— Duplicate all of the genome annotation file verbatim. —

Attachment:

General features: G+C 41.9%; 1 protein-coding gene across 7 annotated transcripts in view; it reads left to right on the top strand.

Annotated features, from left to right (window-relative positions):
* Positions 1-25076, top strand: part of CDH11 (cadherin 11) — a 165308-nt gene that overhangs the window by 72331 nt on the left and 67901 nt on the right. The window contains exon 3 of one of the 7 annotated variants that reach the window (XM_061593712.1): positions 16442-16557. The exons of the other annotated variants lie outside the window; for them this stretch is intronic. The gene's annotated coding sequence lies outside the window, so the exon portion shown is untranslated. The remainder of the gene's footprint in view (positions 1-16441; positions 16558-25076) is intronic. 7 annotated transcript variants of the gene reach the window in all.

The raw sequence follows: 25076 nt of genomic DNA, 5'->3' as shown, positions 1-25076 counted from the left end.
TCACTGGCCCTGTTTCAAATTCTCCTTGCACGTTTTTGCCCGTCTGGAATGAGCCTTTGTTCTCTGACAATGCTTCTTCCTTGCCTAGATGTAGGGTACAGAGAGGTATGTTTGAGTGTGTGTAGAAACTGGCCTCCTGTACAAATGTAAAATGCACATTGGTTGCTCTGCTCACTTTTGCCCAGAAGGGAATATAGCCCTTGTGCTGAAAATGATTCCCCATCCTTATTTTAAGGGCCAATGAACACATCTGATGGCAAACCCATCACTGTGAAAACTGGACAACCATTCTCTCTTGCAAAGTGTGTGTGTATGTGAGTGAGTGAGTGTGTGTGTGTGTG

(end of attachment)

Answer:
General features: G+C 41.9%; 1 protein-coding gene across 7 annotated transcripts in view; it reads left to right on the top strand.

Annotated features, from left to right (window-relative positions):
* Positions 1-25076, top strand: part of CDH11 (cadherin 11) — a 165308-nt gene that overhangs the window by 72331 nt on the left and 67901 nt on the right. The window contains exon 3 of one of the 7 annotated variants that reach the window (XM_061593712.1): positions 16442-16557. The exons of the other annotated variants lie outside the window; for them this stretch is intronic. The gene's annotated coding sequence lies outside the window, so the exon portion shown is untranslated. The remainder of the gene's footprint in view (positions 1-16441; positions 16558-25076) is intronic. 7 annotated transcript variants of the gene reach the window in all.

The raw sequence follows: 25076 nt of genomic DNA, 5'->3' as shown, positions 1-25076 counted from the left end.
TCACTGGCCCTGTTTCAAATTCTCCTTGCACGTTTTTGCCCGTCTGGAATGAGCCTTTGTTCTCTGACAATGCTTCTTCCTTGCCTAGATGTAGGGTACAGAGAGGTATGTTTGAGTGTGTGTAGAAACTGGCCTCCTGTACAAATGTAAAATGCACATTGGTTGCTCTGCTCACTTTTGCCCAGAAGGGAATATAGCCCTTGTGCTGAAAATGATTCCCCATCCTTATTTTAAGGGCCAATGAACACATCTGATGGCAAACCCATCACTGTGAAAACTGGACAACCATTCTCTCTTGCAAAGTGTGTGTGTATGTGAGTGAGTGAGTGTGTGTGTGTGTG